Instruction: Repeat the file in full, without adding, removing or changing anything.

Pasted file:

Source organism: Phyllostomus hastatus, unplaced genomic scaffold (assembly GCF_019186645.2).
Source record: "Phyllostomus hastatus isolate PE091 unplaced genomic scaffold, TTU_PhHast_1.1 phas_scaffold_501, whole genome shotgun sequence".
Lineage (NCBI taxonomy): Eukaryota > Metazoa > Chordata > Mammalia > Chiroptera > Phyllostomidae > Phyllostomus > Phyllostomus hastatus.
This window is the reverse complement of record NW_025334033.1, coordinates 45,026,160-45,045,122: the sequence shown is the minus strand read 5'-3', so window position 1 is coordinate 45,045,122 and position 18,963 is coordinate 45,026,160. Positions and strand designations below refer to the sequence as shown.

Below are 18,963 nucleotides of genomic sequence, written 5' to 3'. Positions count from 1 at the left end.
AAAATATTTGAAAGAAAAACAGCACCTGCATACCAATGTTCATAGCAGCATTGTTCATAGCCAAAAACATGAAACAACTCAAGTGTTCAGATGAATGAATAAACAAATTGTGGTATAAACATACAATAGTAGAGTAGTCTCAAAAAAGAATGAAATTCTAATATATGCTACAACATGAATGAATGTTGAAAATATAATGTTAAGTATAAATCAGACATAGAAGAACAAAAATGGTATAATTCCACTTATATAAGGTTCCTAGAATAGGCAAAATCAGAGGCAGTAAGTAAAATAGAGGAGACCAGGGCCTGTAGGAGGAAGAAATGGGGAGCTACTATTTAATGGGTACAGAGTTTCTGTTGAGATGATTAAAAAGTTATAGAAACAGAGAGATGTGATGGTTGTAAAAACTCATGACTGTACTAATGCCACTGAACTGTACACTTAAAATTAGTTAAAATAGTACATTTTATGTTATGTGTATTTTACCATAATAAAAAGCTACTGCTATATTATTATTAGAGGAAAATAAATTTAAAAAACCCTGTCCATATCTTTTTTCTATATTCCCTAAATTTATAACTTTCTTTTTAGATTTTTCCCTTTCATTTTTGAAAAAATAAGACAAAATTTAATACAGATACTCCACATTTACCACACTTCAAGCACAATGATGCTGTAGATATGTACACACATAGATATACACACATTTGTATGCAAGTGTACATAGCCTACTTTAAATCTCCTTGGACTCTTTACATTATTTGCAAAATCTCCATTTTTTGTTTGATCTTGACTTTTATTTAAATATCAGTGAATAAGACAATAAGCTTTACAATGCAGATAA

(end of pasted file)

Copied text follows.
Source organism: Phyllostomus hastatus, unplaced genomic scaffold (assembly GCF_019186645.2).
Source record: "Phyllostomus hastatus isolate PE091 unplaced genomic scaffold, TTU_PhHast_1.1 phas_scaffold_501, whole genome shotgun sequence".
Lineage (NCBI taxonomy): Eukaryota > Metazoa > Chordata > Mammalia > Chiroptera > Phyllostomidae > Phyllostomus > Phyllostomus hastatus.
This window is the reverse complement of record NW_025334033.1, coordinates 45,026,160-45,045,122: the sequence shown is the minus strand read 5'-3', so window position 1 is coordinate 45,045,122 and position 18,963 is coordinate 45,026,160. Positions and strand designations below refer to the sequence as shown.

Below are 18,963 nucleotides of genomic sequence, written 5' to 3'. Positions count from 1 at the left end.
AAAATATTTGAAAGAAAAACAGCACCTGCATACCAATGTTCATAGCAGCATTGTTCATAGCCAAAAACATGAAACAACTCAAGTGTTCAGATGAATGAATAAACAAATTGTGGTATAAACATACAATAGTAGAGTAGTCTCAAAAAAGAATGAAATTCTAATATATGCTACAACATGAATGAATGTTGAAAATATAATGTTAAGTATAAATCAGACATAGAAGAACAAAAATGGTATAATTCCACTTATATAAGGTTCCTAGAATAGGCAAAATCAGAGGCAGTAAGTAAAATAGAGGAGACCAGGGCCTGTAGGAGGAAGAAATGGGGAGCTACTATTTAATGGGTACAGAGTTTCTGTTGAGATGATTAAAAAGTTATAGAAACAGAGAGATGTGATGGTTGTAAAAACTCATGACTGTACTAATGCCACTGAACTGTACACTTAAAATTAGTTAAAATAGTACATTTTATGTTATGTGTATTTTACCATAATAAAAAGCTACTGCTATATTATTATTAGAGGAAAATAAATTTAAAAAACCCTGTCCATATCTTTTTTCTATATTCCCTAAATTTATAACTTTCTTTTTAGATTTTTCCCTTTCATTTTTGAAAAAATAAGACAAAATTTAATACAGATACTCCACATTTACCACACTTCAAGCACAATGATGCTGTAGATATGTACACACATAGATATACACACATTTGTATGCAAGTGTACATAGCCTACTTTAAATCTCCTTGGACTCTTTACATTATTTGCAAAATCTCCATTTTTTGTTTGATCTTGACTTTTATTTAAATATCAGTGAATAAGACAATAAGCTTTACAATGCAGATAA